Philipstown Town Board Drafts $10.5 Million 2017 Budget

Public hearing Nov. 9

By Liz Schevtchuk Armstrong

Philipstown’s town budget could hit $10 million next year.

The Philipstown Town Board Nov. 2 released a draft 2017 budget that foresees spending $10,500,132. To fund that amount, it calls for collecting $7,627,831, or about 72 percent, in taxes; taking in $1,821,301 in other revenue, and carrying over a fund balance of $1,051,000.

The board has scheduled a public hearing for Wednesday, Nov. 9, at 7:30 p.m. at Town Hall, 238 Main St., Cold Spring, to hear residents’ input on the draft 2017 town budget.

The budget would rise by $742,475 (or 8 percent) over the 2016 budget of $9,757,657. Non-tax revenue, such as fees, licenses and fines, would go up by 5 percent.

Under the draft, the amount raised by taxes would climb $181,782 from the $7,446,049 raised through taxation in 2016, an increase of approximately 2.5 percent, in contrast to the state-imposed cap of about 1 percent.

Yet many property owners would see their tax rate per $1,000 of assessed value decrease slightly, from 2.37 in 2016 to 2.36 for 2017 town-wide, for town government costs shared by everyone; and from 3.45 in 2016 to 3.43 in 2017 for non-village residents who use town services that Cold Spring and Nelsonville residents do not need because the village governments provide them within the villages.

Fire departments

The budget incorporates money for the North Highlands and Garrison fire districts, which set their own budgets but channel their taxes, which fund their budgets, through the town government. Only residents within the fire district pay the district taxes.

This fall the new Garrison Fire District commission, which supervises the Garrison Volunteer Fire Company (GVFC), rolled out a 2017 budget of $776,908. That’s 27 percent higher, or $166,356 more, than the fire company’s 2016 budget of $610,552, which the Town Board approved in fall 2015 before ceding control over GVFC finances to the new fire district last January.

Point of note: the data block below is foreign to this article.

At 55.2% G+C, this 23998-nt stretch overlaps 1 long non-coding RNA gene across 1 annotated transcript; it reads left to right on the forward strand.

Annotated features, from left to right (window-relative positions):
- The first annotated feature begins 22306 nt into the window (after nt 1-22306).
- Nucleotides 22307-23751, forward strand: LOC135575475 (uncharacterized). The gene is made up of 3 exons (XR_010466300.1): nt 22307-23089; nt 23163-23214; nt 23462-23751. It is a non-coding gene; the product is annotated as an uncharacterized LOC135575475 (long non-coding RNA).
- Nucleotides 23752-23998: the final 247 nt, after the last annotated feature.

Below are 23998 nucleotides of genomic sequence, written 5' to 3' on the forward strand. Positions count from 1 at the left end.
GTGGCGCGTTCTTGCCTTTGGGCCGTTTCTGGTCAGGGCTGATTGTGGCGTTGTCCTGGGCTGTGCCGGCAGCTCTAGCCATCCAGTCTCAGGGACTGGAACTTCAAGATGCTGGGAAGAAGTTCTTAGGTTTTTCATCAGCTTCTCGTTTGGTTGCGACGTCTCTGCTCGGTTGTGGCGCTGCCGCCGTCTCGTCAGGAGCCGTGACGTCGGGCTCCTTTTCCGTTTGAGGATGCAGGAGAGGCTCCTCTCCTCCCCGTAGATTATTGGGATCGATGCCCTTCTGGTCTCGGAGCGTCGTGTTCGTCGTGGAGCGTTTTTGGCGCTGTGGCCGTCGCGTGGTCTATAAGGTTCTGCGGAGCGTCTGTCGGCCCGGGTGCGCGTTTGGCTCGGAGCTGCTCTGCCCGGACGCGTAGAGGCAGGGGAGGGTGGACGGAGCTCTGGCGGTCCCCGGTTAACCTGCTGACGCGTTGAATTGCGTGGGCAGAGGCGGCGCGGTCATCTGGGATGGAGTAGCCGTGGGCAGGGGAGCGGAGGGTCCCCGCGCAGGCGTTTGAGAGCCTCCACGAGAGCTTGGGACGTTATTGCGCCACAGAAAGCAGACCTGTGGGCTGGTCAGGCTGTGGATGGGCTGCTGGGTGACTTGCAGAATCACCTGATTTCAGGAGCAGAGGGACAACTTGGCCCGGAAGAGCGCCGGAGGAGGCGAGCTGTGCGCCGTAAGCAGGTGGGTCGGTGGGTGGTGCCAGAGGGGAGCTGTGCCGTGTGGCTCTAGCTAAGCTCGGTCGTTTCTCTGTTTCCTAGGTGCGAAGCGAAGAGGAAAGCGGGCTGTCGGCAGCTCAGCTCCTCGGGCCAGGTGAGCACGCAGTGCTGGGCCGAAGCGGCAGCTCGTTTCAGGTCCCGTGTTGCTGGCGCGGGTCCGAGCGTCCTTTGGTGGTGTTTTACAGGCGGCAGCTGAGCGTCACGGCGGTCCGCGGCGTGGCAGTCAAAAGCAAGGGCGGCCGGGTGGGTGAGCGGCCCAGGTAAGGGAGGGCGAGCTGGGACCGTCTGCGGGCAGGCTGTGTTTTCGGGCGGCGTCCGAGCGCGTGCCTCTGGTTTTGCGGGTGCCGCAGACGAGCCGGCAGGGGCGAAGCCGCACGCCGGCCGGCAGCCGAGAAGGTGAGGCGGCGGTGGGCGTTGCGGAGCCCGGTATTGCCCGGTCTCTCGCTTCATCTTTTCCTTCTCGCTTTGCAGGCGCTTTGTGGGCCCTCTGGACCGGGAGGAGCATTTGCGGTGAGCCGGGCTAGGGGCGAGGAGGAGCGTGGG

For their first autonomous budgets, new fire districts do not need to meet the 1 percent cap on tax hikes. By increasing its budget significantly now, the Garrison district will have a much higher baseline when the cap does apply in the future.

If the preliminary town budget figures hold, Philipstown’s other three fire departments will get much smaller increases than the GVFC. The North Highlands Fire District budget will inch upward from $740,015 in 2016 to $747,007, an increase of 1 percent. The Continental Village Fire Department, contracted to serve part of the town, likewise will see a 1 percent increase, from $260,994 to $262,500.

Cold Spring Fire Company No. 1, contracted to cover areas of Philipstown near the village, will get a 7 percent increase, from $64,425 to $69,060. That figure reflects a 35 percent increase in its Length of Service Award Program (LOSAP) obligations for the pension for volunteer firefighters. LOSAP will go from $12,902 to $17,451.


The Philipstown Volunteer Ambulance Corps and Garrison Volunteer Ambulance Corps would both get 1 percent increases -– for the PVAC, a boost from $261,000 to $262,775; and for the GVAC, from $171,241 to $173,241, for a combined town ambulance coverage total of $446,576, including service award payments.

During budget-preparation workshops in October, board members expressed concerns about the future of the two corps, especially since both use paid emergency medical staff members and have infrastructure costs.

“These numbers are getting big, where you’re at the point [of asking] ‘Do we bring in a paid service and let a paid service do it?’” Councilor John Van Tassel said Oct. 12. “Basically, both of these agencies are paid; they’re paid staff, all the time” already, augmented by a few dedicated volunteers.

“At some point it will be cheaper” for the town to contract with an outside EMT service, he said in a similar discussion a week later.

Van Tassel proposed that the GVAC and PVAC merge some functions, such as dispatching, because “doing something collaboratively would extend the life of the volunteer service,” a goal he backs. Unfortunately, he told his board colleagues, a recent plan to consolidate dispatching fell apart “at the last minute. I don’t know where the plug was pulled.” Although “maybe there’s no savings” in greater sharing, he later added, “I think it’s worth looking into.”

The board informally agreed to hold a round-table discussion with both corps to consider options.

Highway and Recreation Departments

For 2017, under the draft budget, Highway Department funding would rise 13 percent, to $3,615,323. However, that’s $43,428 less than the department requested.

The Recreation Department would receive $1,059,297, an 8 percent increase.


Pay for many town officials would stay the same, but some would go up. The draft budget provides a salary of $27,000 for Supervisor Richard Shea and $18,000 for each of the four councilors, as in 2016. (The supervisor and four councilors make up the Town Board.) The pay for the wetlands inspector would remain $25,000. The town clerk’s pay would rise from $52,000 to $63,000 and the highway superintendent’s would go from $88,000 to $89,000. The recreation and parks director would get $63,650, up by $1,400 from 2016 and the building inspector/code administrator’s pay would rise from $58,000 to $65,000.

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